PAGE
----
I have written recently about the risks and rewards in dueling situations, and how hard it is to keep a proper balance between them in a modern context, while studying behaviours of the past. Interestingly some of the same sort of problems can occur for specific training situations, where past outlook and modern perceptions differ markedly. A good example of this is training with sharp swords.
In the modern context, paired training with sharp swords is conducted with much care and precaution, often at a slower pace. It is deemed to be particularly good to teach control and foster calmness. This is for a very good reason: sharp swords dial up the level of danger, and we absolutely want our training to remain safe.
We have very little discussion of the details of training methods in source texts, but that topic is discussed by Viggiani:
ROD: […] take up your sword, Conte.
CON: How so, my sword? Isn’t it better to take one meant for practice?
ROD: Not now, because with those practice weapons it is not possible to acquire valor or prowess of the heart, nor ever to learn a perfect schermo.
CON: I believe the former, but the latter I doubt. What is the reason, Rodomonte, that it is not possible to learn (so you say) a perfect schermo with that sort of weapon? Can’t you deliver the same blows with that, as with one which is edged?
ROD: I would not say now that you cannot do all those ways of striking, of warding, and of guards, with those weapons, and equally with these, but you will do them imperfectly with those, and most perfectly with these edged ones, because if (for example) you ward a thrust put to you by the enemy, beating aside his sword with a mandritto, so that that thrust did not face your breast, while playing with spade da marra [blunt sword], it will suffice you to beat it only a little, indeed, for you to learn the schermo; but if they were spade da filo [sharp swords], you would drive that mandritto with all of your strength in order to push well aside the enemy’s thrust. Behold that this would be a perfect blow, done with wisdom, and with promptness, unleashed with more length, and thrown with more force, that it would have been with those other arms. How will you fare, Conte, if you take perfect arms in your hand, and not stand with all your spirit, and with all your intent judgment?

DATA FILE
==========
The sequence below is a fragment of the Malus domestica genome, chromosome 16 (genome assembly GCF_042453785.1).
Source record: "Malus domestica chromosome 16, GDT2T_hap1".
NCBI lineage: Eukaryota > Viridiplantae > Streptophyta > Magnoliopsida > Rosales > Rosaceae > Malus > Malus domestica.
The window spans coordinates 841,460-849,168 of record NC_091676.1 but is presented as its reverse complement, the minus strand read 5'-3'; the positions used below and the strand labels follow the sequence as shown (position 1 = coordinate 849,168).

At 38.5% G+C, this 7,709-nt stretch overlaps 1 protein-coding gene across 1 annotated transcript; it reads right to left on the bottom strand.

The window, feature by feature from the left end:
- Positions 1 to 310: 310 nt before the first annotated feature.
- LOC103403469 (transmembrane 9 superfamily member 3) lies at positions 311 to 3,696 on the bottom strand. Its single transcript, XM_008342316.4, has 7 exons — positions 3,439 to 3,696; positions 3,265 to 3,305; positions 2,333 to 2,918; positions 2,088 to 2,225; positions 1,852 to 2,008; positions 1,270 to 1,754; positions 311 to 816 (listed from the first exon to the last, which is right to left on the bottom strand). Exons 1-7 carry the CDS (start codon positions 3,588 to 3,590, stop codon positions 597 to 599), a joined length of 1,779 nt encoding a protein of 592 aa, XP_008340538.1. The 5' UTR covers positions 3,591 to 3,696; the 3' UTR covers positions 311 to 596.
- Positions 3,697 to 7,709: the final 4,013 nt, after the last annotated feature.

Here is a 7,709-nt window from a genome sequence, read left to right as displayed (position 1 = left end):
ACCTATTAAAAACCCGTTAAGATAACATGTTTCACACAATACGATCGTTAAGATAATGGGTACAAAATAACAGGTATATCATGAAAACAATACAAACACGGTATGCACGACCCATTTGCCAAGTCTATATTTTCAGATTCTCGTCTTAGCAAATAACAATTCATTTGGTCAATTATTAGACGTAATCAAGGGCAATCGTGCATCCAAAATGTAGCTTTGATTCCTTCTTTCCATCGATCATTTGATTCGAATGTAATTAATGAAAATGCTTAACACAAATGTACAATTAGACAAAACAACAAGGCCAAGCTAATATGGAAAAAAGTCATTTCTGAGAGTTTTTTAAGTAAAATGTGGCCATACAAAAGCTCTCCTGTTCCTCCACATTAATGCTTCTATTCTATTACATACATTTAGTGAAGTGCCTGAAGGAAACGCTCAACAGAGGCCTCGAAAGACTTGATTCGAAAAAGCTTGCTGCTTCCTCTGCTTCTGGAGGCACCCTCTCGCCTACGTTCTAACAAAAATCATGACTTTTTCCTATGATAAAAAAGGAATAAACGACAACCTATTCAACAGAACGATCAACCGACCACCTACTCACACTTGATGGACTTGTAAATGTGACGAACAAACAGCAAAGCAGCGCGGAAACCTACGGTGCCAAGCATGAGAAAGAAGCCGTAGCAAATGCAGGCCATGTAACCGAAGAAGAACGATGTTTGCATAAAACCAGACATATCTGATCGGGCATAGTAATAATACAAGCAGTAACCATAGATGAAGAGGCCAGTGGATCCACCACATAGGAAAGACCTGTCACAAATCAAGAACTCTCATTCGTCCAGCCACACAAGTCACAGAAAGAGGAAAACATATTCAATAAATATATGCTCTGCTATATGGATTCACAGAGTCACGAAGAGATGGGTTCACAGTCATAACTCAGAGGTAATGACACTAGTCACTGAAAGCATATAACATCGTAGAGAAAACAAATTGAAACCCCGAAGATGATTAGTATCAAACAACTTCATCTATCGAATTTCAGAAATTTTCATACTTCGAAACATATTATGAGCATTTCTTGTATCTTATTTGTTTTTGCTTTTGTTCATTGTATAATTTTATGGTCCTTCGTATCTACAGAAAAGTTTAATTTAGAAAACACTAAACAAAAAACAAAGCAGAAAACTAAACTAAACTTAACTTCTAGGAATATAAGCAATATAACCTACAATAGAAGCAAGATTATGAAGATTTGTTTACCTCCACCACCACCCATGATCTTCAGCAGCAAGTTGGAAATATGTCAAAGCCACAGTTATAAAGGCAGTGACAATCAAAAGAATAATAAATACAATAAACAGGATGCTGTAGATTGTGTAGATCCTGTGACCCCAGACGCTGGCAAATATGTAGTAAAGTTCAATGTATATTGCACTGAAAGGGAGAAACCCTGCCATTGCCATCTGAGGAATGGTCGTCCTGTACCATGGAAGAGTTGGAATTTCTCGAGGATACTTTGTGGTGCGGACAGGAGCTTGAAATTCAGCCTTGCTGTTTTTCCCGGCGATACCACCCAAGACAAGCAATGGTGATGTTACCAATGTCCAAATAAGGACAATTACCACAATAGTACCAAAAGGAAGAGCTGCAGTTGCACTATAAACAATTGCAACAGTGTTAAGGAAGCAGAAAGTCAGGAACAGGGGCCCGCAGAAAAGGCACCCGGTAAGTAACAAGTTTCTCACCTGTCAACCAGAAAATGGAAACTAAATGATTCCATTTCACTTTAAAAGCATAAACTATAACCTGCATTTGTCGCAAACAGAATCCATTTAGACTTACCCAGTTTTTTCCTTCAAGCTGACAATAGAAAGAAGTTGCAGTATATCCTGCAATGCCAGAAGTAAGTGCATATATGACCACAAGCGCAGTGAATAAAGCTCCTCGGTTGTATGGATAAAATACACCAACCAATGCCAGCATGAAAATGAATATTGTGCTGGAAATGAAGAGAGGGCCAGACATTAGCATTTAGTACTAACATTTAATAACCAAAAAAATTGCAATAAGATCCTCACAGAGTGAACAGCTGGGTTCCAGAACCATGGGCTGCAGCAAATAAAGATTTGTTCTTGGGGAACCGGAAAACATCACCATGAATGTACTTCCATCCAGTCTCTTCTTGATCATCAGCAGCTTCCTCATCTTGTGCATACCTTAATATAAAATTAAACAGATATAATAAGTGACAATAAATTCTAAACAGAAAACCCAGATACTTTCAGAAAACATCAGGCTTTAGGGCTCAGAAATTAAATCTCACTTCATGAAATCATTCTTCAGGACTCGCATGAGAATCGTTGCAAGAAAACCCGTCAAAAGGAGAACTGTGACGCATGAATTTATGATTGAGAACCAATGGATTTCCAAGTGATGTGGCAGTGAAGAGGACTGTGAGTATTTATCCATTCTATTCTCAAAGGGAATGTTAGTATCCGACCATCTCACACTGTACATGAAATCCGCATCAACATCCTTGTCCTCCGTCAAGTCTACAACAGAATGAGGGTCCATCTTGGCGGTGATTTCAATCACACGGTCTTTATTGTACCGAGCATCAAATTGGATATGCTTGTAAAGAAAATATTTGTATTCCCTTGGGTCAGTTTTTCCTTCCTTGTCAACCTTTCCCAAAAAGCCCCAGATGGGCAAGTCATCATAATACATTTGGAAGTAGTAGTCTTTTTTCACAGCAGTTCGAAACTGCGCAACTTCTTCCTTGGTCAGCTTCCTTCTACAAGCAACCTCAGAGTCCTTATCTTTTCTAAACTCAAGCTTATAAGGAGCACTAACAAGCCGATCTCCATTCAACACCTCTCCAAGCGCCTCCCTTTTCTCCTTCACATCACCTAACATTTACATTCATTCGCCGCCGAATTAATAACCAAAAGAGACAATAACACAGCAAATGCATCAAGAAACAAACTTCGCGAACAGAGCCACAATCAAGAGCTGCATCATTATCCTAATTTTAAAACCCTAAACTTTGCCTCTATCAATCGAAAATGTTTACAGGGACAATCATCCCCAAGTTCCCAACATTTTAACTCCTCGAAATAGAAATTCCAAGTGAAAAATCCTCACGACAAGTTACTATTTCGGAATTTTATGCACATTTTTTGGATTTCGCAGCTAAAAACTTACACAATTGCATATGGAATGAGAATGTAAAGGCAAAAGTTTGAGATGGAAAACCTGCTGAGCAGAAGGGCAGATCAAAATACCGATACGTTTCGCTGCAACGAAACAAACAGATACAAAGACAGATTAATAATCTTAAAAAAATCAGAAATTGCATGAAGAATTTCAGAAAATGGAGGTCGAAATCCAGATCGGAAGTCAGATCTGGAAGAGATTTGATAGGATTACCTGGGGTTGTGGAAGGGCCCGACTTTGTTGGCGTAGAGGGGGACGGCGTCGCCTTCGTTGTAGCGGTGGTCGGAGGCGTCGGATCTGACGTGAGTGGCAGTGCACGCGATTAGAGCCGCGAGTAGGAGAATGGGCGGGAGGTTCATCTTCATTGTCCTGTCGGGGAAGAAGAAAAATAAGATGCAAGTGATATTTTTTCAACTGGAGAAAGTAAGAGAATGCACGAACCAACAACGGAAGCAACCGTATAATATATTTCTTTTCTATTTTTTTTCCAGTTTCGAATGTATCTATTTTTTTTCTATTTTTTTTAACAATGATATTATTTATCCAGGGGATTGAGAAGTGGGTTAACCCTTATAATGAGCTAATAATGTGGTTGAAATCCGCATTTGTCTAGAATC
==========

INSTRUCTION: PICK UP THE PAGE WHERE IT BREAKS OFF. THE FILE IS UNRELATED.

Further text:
CON: Yes, but it is a great danger to train with arms that puncture; if I were to make the slightest mistake, I could do enormous harm. Nonetheless we will indeed do as is more pleasing to you, because you will be on guard not to harm me, and I will be certain to parry, and I will pay constant attention to your point in order to know which blow may come forth from your hand, which is necessary in a good warrior.
Viggiani, 1575, trans. William Jherek Swanger
It is important, in my opinion, not just to focus on the fact that they were training with sharp swords and with blunt swords, but also to note the intended pedagogical effects of the exercise (which is where I have put the emphasis in the excerpt). Viggiani’s goal when arguing for sharp sword use seems to be to obtain genuine reactions in terms of commitment in the defences. You could even say that Viggiani’s described technique with sharp swords is actually worse than with blunts. Indeed, if only a little force and motion is strictly necessary to defend, why use more force and beat the thrust further away? This only gives more opportunities to the opponent. One possible explanation is that when facing a sharp sword, you have to keep a bigger safety margin.
Whatever the reason, this emphasis on strength and promptness is quite the opposite from what is found in the modern context with sharps. This is especially the case if instead of a simple drill, people engage in freeplay. In these circumstances, it is wisest to diminish speed and use little force, to safeguard against imprevisible bounces or the sudden collapse of covers. It is manifest from this text that in Viggiani’s time, it was acceptable and expected that a higher energy would be used with sharp swords, precisely because of the increased risks.
This simple example shows that replicating the material training conditions of the past does not necessarily allow to understand the art better. The effect of training conditions on behaviours is intrisically linked to the social and cultural context, which has markedly changed. It might be wiser to work in reverse: first identify the attributes of the art, then design modern training conditions that allow us to focus on these attributes. This does not preclude research on past training modes, in as much as they can inform us about the attributes that were trained, when detailed advice such as Viggiani’s can be found.